Allowing Subject Matter Experts to Review Content

Many technical writers are interested in having their content reviewed by the subject matter experts who are directly involved in building the tools. Oxygen has support for change tracking and adding comments directly in the edited content. Subject matter experts do not necessarily need to have the standalone version of Oxygen installed. The Oxygen Web Author is an online editing and reviewing solution that allows them to add comments and propose changes directly in the DITA content by using any device with a web browser (laptop, tablet, phone):

I hope this overview will help you to implement a complete guided authoring experience using Oxygen. As usual, if you have any questions or suggestions, they are welcome.

Monday, June 20, 2016

Enable Massive Contributions with oXygen XML Web Author and GitHub

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Early in 2016, a new product was added to the oXygen XML set of tools - the oXygen XML Web Author. It leverages the power of oXygen XML Author (which basically runs on the server side) and provides access to XML authoring from any modern device that supports a browser capable of rendering HTML5+JavaScript, including desktops and mobile devices like your smart phone or tablet.

The real power of web-based XML authoring can be seen when it is integrated as part of a workflow, simplifying it by reducing a large number of steps to just a few. This is what the GitHub connector provides!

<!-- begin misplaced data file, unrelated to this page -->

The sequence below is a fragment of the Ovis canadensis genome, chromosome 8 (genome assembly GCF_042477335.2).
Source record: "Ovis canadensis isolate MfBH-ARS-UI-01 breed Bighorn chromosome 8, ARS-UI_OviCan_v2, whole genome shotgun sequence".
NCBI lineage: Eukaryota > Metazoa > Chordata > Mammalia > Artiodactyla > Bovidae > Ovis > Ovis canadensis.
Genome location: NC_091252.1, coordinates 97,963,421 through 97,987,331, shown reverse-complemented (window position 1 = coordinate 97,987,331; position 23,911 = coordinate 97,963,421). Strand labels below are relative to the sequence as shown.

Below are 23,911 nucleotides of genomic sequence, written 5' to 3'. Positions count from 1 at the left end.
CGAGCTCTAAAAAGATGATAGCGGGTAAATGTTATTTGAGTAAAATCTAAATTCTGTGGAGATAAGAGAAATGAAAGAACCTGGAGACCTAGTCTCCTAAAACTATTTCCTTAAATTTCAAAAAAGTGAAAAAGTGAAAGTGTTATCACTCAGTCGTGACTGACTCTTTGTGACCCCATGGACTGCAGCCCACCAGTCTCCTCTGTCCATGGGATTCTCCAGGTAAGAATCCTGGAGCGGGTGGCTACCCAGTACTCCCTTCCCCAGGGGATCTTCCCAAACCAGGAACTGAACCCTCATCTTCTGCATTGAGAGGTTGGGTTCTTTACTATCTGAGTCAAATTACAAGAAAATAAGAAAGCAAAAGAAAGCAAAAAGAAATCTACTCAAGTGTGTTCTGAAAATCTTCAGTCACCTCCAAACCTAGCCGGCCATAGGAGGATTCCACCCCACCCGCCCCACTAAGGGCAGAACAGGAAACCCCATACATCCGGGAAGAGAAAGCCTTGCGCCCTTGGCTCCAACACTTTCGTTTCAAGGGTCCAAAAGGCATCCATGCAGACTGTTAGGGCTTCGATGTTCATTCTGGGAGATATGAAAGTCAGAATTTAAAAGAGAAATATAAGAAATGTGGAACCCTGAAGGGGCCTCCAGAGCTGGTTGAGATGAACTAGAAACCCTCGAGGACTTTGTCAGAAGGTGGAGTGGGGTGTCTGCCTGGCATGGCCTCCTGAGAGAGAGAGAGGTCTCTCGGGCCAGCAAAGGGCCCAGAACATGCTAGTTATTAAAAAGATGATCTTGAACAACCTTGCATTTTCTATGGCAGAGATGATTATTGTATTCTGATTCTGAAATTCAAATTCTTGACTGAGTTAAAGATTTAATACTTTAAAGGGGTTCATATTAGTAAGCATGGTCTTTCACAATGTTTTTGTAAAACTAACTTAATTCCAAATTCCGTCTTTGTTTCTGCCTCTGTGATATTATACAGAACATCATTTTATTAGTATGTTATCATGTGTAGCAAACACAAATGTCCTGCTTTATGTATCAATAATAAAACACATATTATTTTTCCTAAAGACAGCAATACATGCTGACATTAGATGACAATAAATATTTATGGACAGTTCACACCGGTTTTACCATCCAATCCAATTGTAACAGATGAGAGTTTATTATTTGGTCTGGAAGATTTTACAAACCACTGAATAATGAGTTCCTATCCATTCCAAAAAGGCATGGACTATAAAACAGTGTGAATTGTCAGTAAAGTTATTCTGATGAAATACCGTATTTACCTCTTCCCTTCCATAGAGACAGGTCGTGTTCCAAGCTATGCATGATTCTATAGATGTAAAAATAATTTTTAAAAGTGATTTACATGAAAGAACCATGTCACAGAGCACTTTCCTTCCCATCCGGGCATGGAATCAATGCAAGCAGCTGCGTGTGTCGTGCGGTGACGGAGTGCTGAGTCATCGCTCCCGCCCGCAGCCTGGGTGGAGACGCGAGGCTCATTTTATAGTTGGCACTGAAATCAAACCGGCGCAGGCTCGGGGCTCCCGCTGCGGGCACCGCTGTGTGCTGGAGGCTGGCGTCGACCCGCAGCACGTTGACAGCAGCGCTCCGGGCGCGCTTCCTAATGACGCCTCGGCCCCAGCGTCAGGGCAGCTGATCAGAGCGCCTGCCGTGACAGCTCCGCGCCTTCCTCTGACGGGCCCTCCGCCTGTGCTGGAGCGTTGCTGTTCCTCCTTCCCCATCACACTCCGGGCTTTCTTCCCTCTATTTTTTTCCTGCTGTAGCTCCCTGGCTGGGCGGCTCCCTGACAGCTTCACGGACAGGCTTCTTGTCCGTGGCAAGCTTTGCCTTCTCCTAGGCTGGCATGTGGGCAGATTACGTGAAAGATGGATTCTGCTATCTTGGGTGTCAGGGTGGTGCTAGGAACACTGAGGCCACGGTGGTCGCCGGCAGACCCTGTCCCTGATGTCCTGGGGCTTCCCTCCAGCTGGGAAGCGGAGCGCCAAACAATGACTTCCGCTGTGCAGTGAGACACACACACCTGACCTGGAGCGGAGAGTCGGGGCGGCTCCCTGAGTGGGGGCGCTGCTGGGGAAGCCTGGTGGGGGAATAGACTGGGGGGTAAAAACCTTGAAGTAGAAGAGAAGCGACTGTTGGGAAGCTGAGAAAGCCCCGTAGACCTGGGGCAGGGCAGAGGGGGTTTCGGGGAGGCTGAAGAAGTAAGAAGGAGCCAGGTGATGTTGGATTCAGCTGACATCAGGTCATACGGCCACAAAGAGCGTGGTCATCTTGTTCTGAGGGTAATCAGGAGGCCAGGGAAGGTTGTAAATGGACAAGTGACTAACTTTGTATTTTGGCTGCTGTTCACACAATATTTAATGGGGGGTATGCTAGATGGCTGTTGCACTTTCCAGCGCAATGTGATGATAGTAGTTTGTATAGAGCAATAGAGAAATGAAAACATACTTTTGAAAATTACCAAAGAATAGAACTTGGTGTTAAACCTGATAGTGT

If you have XML content on GitHub, you can then provide a link that will open a file in the oXygen XML Web Author and anyone will be able to review or edit it just by accessing the link and saving (a GitHub account is of course required).

When you save a file, assuming you do not have commit access on that repository, the GitHub connector will automatically:
  • fork the project into your account, if it is not already
  • create a new branch from the edited branch
  • commit your changes on this newly created branch
  • create a pull request from your newly created branch to the originally edited branch
  • switch the editor to your branch so further save operations will just add new commits to your branch, thus updating the pull request with new changes
This is a great simplification of the contribution process, a contributor just follows a link and saves the file, and all the magic to create the pull request happens automatically.